Cameron rules out Western boots in Ukraine

The foreign secretary acknowledged that the “war will be lost if the allies don’t step up.”  But asked whether Western nations should send troops into Ukraine, Cameron replied “no”…reports Asian Lite News

Foreign secretary Cameron has ruled out Western troops being sent into Ukraine to avoid giving Russian President Vladimir Putin “a target”.

The foreign secretary acknowledged that the “war will be lost if the allies don’t step up.”  But asked whether Western nations should send troops into Ukraine, Cameron replied “no”.

He added Nato must be in the “best possible shape” by the US elections.

Cameron was speaking at a two-day North Atlantic Treaty Organisation (Nato) summit of 32 foreign ministers in Brussels.

Nato boss Jens Stoltenberg has floated plans for a 100 billion euro (£86bn), five-year package of military aid to Ukraine, with the aim of finalising a package in time for the next summit in Washington in July.

The move is aimed at allaying concerns around the outcome of the US election in November, with candidate Donald Trump suggesting the US could cut support, and claiming some Nato members were not paying their way.

One diplomat, quoted by the Reuters news agency, suggested the package “goes some way to protecting in case of Trump. But it is impossible to create something Trump-proof”.

Cameron said he’d be making his second visit to the United States since becoming foreign secretary next week and would be urging Congress to give more financial support, which “could change the narrative” in Ukraine.

Nato would have to work with whoever wins this year’s US election, he said, so now was the time to get into “the best possible shape by November” – alluding to complaints from candidate Trump.

He told Ukrainecast: “If we can get that money out of the US Congress, if we can get Ukraine the arms they need, if we can show Putin that he can’t outwait us and that Ukraine is going to fight back and win back more of its territory.

“If we can do all those things, whoever gets in November, we’ll look at the situation in Ukraine and… look at more and more Nato members spending 2% of their GDP on defence and say, this is a success story. I want to invest in this success. So turn Ukraine in the situation and Nato into the strongest possible alliance with the strongest possible prospect of success. And whoever wins in November 2024 would inherit a better situation.”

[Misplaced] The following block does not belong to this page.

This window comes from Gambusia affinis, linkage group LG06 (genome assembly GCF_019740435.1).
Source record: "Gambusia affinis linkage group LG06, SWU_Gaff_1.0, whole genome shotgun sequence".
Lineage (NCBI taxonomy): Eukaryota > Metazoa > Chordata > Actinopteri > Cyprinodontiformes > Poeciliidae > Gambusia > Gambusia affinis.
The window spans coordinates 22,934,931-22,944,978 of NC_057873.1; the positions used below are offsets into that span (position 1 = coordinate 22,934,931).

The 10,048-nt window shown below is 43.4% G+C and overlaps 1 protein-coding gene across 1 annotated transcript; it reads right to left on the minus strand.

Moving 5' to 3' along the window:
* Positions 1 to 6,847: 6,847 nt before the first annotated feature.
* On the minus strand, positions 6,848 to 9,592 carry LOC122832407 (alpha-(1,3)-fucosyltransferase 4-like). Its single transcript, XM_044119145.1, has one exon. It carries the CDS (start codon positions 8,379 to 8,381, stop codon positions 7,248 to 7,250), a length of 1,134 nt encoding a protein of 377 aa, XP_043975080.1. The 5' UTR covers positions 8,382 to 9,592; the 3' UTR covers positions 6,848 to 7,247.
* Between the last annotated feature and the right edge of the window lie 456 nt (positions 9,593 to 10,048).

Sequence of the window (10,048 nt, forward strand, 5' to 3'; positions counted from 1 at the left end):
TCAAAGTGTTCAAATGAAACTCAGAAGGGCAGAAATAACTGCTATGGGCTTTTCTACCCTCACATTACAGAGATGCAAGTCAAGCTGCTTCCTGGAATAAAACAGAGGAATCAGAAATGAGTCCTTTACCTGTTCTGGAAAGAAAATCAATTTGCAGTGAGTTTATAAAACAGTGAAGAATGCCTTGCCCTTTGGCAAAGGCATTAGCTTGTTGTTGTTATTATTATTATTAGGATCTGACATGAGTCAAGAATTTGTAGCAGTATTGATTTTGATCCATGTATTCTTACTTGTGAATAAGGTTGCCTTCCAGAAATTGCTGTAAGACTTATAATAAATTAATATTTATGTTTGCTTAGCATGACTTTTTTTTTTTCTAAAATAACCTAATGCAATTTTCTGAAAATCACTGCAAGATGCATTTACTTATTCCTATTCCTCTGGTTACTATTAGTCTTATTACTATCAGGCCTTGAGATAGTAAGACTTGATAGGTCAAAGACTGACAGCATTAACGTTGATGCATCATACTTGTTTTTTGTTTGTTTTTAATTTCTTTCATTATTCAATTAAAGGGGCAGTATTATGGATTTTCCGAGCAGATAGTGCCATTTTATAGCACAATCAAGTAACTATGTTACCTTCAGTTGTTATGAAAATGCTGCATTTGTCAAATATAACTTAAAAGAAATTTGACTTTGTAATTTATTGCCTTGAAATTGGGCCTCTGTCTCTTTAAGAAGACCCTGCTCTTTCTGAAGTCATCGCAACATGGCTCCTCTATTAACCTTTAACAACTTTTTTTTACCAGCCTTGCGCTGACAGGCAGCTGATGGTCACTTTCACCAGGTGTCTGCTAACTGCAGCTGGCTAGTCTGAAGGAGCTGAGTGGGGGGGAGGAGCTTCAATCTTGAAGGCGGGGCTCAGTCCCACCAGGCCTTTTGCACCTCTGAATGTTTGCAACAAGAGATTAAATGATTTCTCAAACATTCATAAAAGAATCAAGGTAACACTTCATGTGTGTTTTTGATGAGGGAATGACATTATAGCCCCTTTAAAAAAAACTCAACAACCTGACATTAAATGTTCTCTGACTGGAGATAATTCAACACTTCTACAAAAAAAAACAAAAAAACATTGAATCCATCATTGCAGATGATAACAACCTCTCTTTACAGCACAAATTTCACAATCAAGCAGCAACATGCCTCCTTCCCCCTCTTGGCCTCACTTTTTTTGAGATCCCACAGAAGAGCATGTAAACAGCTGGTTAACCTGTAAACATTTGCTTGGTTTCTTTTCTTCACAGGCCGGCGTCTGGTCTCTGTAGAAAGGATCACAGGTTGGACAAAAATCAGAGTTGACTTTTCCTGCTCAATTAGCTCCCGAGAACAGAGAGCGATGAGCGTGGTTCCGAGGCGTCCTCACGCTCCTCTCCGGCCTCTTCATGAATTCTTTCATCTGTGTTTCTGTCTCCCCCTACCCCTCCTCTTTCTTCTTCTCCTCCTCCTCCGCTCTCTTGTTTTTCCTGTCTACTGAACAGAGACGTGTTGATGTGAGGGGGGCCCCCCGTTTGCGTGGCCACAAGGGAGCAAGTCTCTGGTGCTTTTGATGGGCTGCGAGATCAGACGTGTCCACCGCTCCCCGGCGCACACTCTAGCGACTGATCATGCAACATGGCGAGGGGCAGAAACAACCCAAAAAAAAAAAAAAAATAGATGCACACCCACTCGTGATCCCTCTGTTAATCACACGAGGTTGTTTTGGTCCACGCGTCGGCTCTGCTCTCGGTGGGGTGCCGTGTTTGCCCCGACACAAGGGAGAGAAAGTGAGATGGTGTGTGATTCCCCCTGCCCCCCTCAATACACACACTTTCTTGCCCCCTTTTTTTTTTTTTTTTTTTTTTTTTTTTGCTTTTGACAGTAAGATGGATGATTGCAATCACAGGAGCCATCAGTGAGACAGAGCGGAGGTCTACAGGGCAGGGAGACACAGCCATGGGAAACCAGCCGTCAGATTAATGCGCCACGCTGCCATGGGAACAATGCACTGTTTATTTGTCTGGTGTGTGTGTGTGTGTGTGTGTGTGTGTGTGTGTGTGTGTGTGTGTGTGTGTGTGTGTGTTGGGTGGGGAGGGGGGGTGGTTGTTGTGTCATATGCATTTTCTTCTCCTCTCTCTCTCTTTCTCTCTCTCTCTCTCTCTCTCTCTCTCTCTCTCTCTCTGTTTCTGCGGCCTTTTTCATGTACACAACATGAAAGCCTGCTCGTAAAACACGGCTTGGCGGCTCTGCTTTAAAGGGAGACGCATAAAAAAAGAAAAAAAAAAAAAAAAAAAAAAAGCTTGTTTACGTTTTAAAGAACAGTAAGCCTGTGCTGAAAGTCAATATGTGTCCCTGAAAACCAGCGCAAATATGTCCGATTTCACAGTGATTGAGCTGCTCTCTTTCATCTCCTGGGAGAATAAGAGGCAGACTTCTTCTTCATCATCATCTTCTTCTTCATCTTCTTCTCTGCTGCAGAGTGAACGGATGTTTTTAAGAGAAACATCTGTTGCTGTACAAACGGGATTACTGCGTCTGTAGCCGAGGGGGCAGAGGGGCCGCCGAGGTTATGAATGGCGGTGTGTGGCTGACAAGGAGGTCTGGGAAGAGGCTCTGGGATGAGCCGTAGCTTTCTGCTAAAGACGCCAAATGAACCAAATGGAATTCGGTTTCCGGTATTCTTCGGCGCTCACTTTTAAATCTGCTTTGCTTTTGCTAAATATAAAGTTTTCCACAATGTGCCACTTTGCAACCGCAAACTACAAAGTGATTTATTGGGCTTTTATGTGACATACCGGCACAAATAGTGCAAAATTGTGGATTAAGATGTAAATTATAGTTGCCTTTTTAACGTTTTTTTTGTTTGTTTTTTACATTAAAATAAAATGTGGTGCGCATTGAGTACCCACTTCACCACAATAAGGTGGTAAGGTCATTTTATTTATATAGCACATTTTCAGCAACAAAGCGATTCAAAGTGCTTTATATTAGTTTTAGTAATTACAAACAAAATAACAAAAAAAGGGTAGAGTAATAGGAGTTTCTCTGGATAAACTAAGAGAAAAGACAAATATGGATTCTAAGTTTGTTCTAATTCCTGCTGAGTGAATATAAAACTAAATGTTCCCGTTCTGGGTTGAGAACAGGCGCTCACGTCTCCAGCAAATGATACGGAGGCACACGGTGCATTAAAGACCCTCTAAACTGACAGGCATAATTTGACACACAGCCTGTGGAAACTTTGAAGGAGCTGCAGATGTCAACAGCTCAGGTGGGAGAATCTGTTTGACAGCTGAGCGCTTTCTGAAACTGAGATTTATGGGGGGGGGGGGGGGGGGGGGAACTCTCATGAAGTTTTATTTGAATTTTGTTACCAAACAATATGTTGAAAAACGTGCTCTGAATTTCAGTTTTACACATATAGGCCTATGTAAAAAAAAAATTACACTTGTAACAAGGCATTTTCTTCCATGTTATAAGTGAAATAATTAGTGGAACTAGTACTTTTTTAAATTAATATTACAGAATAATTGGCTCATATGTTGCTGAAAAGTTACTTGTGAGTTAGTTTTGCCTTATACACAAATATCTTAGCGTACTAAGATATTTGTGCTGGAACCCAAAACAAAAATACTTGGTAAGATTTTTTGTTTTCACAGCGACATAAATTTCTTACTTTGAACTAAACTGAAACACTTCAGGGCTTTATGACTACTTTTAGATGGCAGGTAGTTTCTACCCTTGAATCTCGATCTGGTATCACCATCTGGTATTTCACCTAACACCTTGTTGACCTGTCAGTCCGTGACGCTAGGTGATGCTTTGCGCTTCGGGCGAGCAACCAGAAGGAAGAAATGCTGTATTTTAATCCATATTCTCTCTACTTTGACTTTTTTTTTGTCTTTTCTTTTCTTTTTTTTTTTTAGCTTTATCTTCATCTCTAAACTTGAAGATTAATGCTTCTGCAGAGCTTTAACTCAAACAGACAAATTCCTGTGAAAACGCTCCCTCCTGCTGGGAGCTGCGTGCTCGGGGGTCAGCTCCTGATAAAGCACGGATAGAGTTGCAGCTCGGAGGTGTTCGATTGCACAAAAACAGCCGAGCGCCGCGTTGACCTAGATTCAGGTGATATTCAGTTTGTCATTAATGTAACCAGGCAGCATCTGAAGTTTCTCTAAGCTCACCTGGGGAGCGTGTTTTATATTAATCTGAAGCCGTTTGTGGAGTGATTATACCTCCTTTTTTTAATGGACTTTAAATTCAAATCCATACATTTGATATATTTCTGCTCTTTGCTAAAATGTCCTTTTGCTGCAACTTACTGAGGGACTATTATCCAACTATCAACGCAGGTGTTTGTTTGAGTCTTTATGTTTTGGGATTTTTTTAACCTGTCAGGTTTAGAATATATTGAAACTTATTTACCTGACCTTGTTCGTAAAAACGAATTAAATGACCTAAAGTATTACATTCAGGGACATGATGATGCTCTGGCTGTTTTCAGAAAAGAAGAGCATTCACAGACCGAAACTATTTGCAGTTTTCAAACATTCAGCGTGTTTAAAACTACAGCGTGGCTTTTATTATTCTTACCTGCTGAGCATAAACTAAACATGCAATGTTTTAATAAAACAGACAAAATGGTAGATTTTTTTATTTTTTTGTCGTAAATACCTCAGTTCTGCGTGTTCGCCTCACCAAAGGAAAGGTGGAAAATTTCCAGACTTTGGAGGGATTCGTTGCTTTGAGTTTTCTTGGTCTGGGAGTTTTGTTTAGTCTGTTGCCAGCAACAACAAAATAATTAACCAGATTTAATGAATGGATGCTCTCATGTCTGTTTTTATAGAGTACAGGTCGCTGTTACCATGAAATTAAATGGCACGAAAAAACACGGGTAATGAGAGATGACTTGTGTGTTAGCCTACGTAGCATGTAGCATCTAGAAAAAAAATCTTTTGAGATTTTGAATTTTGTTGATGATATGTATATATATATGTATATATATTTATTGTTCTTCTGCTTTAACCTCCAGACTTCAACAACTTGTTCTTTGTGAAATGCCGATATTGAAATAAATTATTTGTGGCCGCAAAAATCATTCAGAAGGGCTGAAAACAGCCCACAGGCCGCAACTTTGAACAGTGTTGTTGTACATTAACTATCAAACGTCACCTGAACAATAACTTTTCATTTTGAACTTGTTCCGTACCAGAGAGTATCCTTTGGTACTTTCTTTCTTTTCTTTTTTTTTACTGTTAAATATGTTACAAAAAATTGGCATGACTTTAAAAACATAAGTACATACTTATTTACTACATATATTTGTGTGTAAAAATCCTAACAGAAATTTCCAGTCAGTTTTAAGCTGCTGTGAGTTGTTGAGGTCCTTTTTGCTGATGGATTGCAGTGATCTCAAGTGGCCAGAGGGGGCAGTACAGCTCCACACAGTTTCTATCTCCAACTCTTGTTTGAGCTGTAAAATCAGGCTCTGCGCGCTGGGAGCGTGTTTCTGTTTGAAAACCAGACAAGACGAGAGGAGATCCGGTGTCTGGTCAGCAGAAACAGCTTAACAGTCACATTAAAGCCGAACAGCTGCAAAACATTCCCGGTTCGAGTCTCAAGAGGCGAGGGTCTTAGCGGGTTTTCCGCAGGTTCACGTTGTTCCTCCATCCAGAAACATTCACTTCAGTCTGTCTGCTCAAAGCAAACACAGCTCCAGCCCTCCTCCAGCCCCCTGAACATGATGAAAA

The UK is a founding member of Nato, formed 75 years ago by countries including the US, Canada and France in order to block expansion by the Soviet Union – a group of communist states which included Russia.

Some Nato members have sent weapons to Ukraine, with the UK, US, Germany and Turkey providing anti-tank weapons, missile defence systems, artillery guns, tanks and military drones.

The US and UK have also supplied long-range missiles.

Nato countries have not sent troops to Ukraine, and ruled out using their air forces to impose a no-fly zone over the country, because of fears such action could provoke a direct conflict with Russia. But the Russian invasion has rebooted conscription, particularly among countries living on Russia’s doorstep.

Asked about fears the war could still spill over the Ukrainian border, particularly in Poland and the Baltics, Lord Cameron gave assurances that Nato would intervene in those circumstances, under the organisation’s Article 5 pledge that “an attack on one is an attack on all”.

But he ruled out Western “boots on the ground” in Ukraine itself, saying: “We don’t want to give Putin a target like that.”

The former prime minister said the UK would use the “architecture of Nato” to deliver support to Ukraine but drew a distinction between a Nato mission “for Ukraine” as opposed to “in Ukraine”.

He added: “I think it’s not escalatory to say we’re going to help this independent, sovereign country to fight off an aggressor and we’re going to give it all the help we can in order to do that.”

Britain has given Ukraine more than £7bn and trained more than 60,000 Ukrainian soldiers, in a programme started under Cameron’s tenure as PM.

But the foreign secretary urged other countries backing Ukraine to also step up, perhaps by donating weapons.

“Some weapons have an expiration date,” he said. “Much better to give those to Ukraine and they can use them than have to decommission them at home that actually costs you money.”

Ukrainecast host Lucy Hockings tried to ask the foreign secretary about his views on the Israel-Gaza conflict but he declined to comment, saying he wanted to focus on Ukraine.

ALSO READ-Cameron calls for increased NATO spending amid Ukraine conflict

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